“CC’s my name, Captain Confidence actually but most people abbreviate it. We all need to believe in ourselves hey James and I’m your man to help there”. He nudged James in the ribs, his elbow seeming to send shock waves into his chest and directly up to his brain, where a fizz and a pop suddenly made the world a bit brighter and sharper, the birds now chirruping loudly in his ears. CC settled into a steady rhythm next to him and whistled as they turned left together into the park and set off round the perimeter track.

“Morning CC, morning James, good to see you both”. James startled, moved his eyes away from CC to his left and saw a tall gangly runner next to him wearing a trilby hat and a long overcoat, neither of which impeded his movement. His height meant he seemed to walk rather than run and he strode along next to them.

“Reggie Resources here, good to make your acquaintance, now what do you need?” and he pulled open his coat to reveal pockets stuffed with everything you could imagine.

“Maybe a map, or a compass, perhaps some Kendal Mint Cake, or better still, a brand new pair of running shoes” and with a broad flourish dived into a pocket and revealed the latest Nike trainers.

“Later, later old chap” retorted CC. “Plenty of time for all that, let’s just get into a good steady rhythm first”. And the three of them set off along the path together.

“You’ll definitely need contacts, I have a whole book full here” whispered Reggie to James, showing him surreptitiously a small leather bound notepad, before sliding it back into his pocket. James smiled. He thought his first run would be hard but it wasn’t, not physically, not mentally and actually, running between these two he felt carried along and somehow supported by them both. They swept round the bottom corner of the park and headed toward the bandstand where to everyones surprise,  the local town band sat tuning up, just as though it was a summer Sunday afternoon. The bandmaster seeing them, lifted his baton and the music flowed towards them, almost lifting them off their feet with its depth and resonance. The notes fell and rose with their running and the instruments shared in their journey, from the big base drum with its steady regular deep beat, to the tiny piccolo picking out softer detail. James’s heart lifted and a broad smile came to his face and he felt his toes lift his feet and his stride grow, until he was almost off the floor and flying. CC, Reggie and James glided on past the town band and floated on and around the side of the park.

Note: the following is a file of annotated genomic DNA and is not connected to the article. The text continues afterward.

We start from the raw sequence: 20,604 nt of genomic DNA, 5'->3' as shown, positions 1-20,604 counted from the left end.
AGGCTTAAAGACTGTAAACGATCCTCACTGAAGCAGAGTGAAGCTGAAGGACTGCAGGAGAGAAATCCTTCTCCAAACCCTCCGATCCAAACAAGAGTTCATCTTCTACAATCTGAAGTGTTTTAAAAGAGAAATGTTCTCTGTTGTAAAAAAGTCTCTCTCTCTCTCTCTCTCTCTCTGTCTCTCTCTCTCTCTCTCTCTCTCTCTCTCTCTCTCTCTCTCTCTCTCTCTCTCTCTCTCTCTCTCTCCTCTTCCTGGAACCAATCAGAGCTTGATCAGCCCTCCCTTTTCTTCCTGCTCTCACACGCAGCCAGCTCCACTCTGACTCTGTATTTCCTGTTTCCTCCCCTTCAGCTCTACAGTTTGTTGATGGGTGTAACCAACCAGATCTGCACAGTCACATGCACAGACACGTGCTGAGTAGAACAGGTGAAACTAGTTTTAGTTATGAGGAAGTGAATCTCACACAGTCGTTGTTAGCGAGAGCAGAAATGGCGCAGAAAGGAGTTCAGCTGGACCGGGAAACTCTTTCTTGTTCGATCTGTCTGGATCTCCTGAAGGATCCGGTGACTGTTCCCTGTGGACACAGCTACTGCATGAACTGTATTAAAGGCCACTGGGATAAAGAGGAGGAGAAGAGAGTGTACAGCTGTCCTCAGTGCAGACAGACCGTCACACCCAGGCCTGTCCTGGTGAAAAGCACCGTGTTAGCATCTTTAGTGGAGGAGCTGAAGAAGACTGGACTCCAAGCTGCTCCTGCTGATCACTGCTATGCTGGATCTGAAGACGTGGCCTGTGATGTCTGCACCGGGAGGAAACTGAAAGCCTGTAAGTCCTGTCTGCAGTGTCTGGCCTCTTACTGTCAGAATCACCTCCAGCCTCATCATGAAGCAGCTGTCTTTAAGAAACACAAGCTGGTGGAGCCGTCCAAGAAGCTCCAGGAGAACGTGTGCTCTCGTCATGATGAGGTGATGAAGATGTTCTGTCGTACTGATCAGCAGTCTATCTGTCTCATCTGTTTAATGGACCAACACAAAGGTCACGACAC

With a miss timed e flat on the tuba and a clash of the cymbals, the music came to a sudden halt as the band master leapt from the stand and rushed after the three runners, waving his baton madly.
“Wait, wait….. wait for us” and he beckoned behind for the band to follow him “Don’t you want inspiring music to help you along?”

“Sounds great to me” said Reggie ever resourceful and thinking of other places this band might come in useful. CC didn’t reply, he was still bobbing about and singing to the last tune, skipping lightly over the grass, jumping up on the park benches, floating, then landing perfectly back on the ground. James liked the band, the sound inspired him with his running and without a thought of the consequences, invited the band to come on the adventure with them. So off they went, James, Reggie and CC taking longer and longer steps and finding, with the music playing, they could hurdle the park benches easily. The band, not quite as fit or able tried to keep up, found they lacked the puff to run and play at the same time, starting being crafty and as the three went round the perimeter of the park, they cut across the grass saving time and energy and allowing the trumpet players to have a quick smoke occasionally too, while they waited for the three runners to arrive.

James came back to the park gate after several circuits and turned out into the street, the music faded and looking back he saw the band waving him off. There leaning against the metal railings, stood CC and Reggie.

“We’re around any time, for sure when you are running, but other times too. Just let us know and we’ll get out trainers on ready” and both gently saluted him as he sped away down the street.